Regardless of the client I work with, the teams seem to initially struggle with understanding how big (or small) a User Story is, relative to Epics, Features, and Tasks. It doesn’t help when they first ask how big user stories are and my first response is “it depends“.
It’s not uncommon to find team members asking if they can call smaller stories a minor or sub-story or a larger story a major story. But then they get distracted by colors of index cards or some ancillary attribute.
Those who identify what the business wants (you may call him or her a Product Owner) take a stab at breaking down stuff to manageable chunks. You can call those chucks an A/B-level requirement, epic, theme, feature, or spike. It doesn’t matter what you call it. But when the team estimates that stuff, it is still sometimes (more often than not) too big to fit into a sprint or iteration or just isn’t ready to be worked.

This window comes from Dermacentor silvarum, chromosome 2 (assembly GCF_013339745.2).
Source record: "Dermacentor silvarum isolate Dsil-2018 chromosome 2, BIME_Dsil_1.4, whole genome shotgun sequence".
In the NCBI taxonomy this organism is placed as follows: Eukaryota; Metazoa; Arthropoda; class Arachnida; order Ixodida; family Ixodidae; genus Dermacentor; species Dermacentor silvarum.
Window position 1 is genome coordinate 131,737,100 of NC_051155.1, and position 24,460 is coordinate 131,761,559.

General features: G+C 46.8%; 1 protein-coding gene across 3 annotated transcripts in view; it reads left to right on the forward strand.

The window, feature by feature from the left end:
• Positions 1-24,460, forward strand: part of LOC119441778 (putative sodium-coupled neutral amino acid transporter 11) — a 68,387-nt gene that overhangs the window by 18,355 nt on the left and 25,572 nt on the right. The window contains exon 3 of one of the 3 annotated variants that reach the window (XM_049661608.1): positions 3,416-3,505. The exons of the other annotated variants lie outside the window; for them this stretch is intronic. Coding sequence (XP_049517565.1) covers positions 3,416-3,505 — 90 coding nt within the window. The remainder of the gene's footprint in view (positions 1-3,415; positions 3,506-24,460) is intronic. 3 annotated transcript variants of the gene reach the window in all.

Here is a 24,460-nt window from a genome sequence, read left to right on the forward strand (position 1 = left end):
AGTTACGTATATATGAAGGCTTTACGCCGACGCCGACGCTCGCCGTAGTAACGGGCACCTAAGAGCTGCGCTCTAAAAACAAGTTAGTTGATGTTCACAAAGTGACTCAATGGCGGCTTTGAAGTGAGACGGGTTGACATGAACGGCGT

We need to label [this] to set it appart as work that will be committed to next. Either it will be scheduled in an upcoming sprint or it will be pulled to the next step on a Kanban. To be clear, I’m not saying the team should start working on [this], merely because they think it is small enough to be completed within a predetermined cycle. Until your team has sufficiently defined and mapped requirements, developed acceptance criteria, and removed all known blocking dependencies, it is still not a Qualified User Story.
Though I still use the term User Story as that placeholder for conversations, I believe the Qualified User Story more appropriately identifies a placeholder for conversations that meets a definition of ready and allows the team to commit to complete something within an estimated period of time.
Image Source: Pictofigo